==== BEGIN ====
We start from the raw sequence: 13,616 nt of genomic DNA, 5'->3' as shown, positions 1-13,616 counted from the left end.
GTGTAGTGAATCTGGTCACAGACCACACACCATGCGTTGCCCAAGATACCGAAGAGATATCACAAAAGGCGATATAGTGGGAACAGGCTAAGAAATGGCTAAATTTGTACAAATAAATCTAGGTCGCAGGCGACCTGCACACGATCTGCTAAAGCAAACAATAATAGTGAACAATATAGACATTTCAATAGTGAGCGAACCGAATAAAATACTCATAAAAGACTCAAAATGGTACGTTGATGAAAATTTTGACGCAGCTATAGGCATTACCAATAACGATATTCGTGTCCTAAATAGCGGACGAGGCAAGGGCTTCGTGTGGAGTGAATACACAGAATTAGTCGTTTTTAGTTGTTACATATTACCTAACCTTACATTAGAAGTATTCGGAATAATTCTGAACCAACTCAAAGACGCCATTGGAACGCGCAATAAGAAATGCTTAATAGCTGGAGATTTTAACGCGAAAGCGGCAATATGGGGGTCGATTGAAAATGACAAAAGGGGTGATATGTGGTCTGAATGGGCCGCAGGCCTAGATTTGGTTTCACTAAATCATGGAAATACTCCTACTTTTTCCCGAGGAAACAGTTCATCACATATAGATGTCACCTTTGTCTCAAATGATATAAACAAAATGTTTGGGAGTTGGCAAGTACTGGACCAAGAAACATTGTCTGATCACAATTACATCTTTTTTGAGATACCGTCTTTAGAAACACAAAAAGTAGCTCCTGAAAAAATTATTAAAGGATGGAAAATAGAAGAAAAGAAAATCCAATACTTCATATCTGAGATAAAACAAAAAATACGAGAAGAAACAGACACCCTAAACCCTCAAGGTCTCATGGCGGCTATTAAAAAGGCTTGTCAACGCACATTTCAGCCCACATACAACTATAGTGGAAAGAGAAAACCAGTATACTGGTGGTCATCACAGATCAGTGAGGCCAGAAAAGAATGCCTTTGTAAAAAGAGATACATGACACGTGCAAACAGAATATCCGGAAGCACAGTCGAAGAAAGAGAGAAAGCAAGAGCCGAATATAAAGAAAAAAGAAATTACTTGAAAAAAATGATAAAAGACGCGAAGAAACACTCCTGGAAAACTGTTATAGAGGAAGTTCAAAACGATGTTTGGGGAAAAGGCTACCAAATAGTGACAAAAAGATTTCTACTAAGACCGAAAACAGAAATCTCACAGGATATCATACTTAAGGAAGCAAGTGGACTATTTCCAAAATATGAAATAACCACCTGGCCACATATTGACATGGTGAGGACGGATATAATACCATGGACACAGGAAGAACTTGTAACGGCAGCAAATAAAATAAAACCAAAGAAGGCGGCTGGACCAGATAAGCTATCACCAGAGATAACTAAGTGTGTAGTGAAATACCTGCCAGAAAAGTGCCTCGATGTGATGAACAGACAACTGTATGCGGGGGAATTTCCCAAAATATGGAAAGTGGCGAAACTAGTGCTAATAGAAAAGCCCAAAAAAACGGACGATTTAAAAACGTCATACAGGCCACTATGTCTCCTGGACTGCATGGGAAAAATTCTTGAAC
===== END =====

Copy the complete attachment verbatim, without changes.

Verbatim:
We start from the raw sequence: 13,616 nt of genomic DNA, 5'->3' as shown, positions 1-13,616 counted from the left end.
GTGTAGTGAATCTGGTCACAGACCACACACCATGCGTTGCCCAAGATACCGAAGAGATATCACAAAAGGCGATATAGTGGGAACAGGCTAAGAAATGGCTAAATTTGTACAAATAAATCTAGGTCGCAGGCGACCTGCACACGATCTGCTAAAGCAAACAATAATAGTGAACAATATAGACATTTCAATAGTGAGCGAACCGAATAAAATACTCATAAAAGACTCAAAATGGTACGTTGATGAAAATTTTGACGCAGCTATAGGCATTACCAATAACGATATTCGTGTCCTAAATAGCGGACGAGGCAAGGGCTTCGTGTGGAGTGAATACACAGAATTAGTCGTTTTTAGTTGTTACATATTACCTAACCTTACATTAGAAGTATTCGGAATAATTCTGAACCAACTCAAAGACGCCATTGGAACGCGCAATAAGAAATGCTTAATAGCTGGAGATTTTAACGCGAAAGCGGCAATATGGGGGTCGATTGAAAATGACAAAAGGGGTGATATGTGGTCTGAATGGGCCGCAGGCCTAGATTTGGTTTCACTAAATCATGGAAATACTCCTACTTTTTCCCGAGGAAACAGTTCATCACATATAGATGTCACCTTTGTCTCAAATGATATAAACAAAATGTTTGGGAGTTGGCAAGTACTGGACCAAGAAACATTGTCTGATCACAATTACATCTTTTTTGAGATACCGTCTTTAGAAACACAAAAAGTAGCTCCTGAAAAAATTATTAAAGGATGGAAAATAGAAGAAAAGAAAATCCAATACTTCATATCTGAGATAAAACAAAAAATACGAGAAGAAACAGACACCCTAAACCCTCAAGGTCTCATGGCGGCTATTAAAAAGGCTTGTCAACGCACATTTCAGCCCACATACAACTATAGTGGAAAGAGAAAACCAGTATACTGGTGGTCATCACAGATCAGTGAGGCCAGAAAAGAATGCCTTTGTAAAAAGAGATACATGACACGTGCAAACAGAATATCCGGAAGCACAGTCGAAGAAAGAGAGAAAGCAAGAGCCGAATATAAAGAAAAAAGAAATTACTTGAAAAAAATGATAAAAGACGCGAAGAAACACTCCTGGAAAACTGTTATAGAGGAAGTTCAAAACGATGTTTGGGGAAAAGGCTACCAAATAGTGACAAAAAGATTTCTACTAAGACCGAAAACAGAAATCTCACAGGATATCATACTTAAGGAAGCAAGTGGACTATTTCCAAAATATGAAATAACCACCTGGCCACATATTGACATGGTGAGGACGGATATAATACCATGGACACAGGAAGAACTTGTAACGGCAGCAAATAAAATAAAACCAAAGAAGGCGGCTGGACCAGATAAGCTATCACCAGAGATAACTAAGTGTGTAGTGAAATACCTGCCAGAAAAGTGCCTCGATGTGATGAACAGACAACTGTATGCGGGGGAATTTCCCAAAATATGGAAAGTGGCGAAACTAGTGCTAATAGAAAAGCCCAAAAAAACGGACGATTTAAAAACGTCATACAGGCCACTATGTCTCCTGGACTGCATGGGAAAAATTCTTGAAC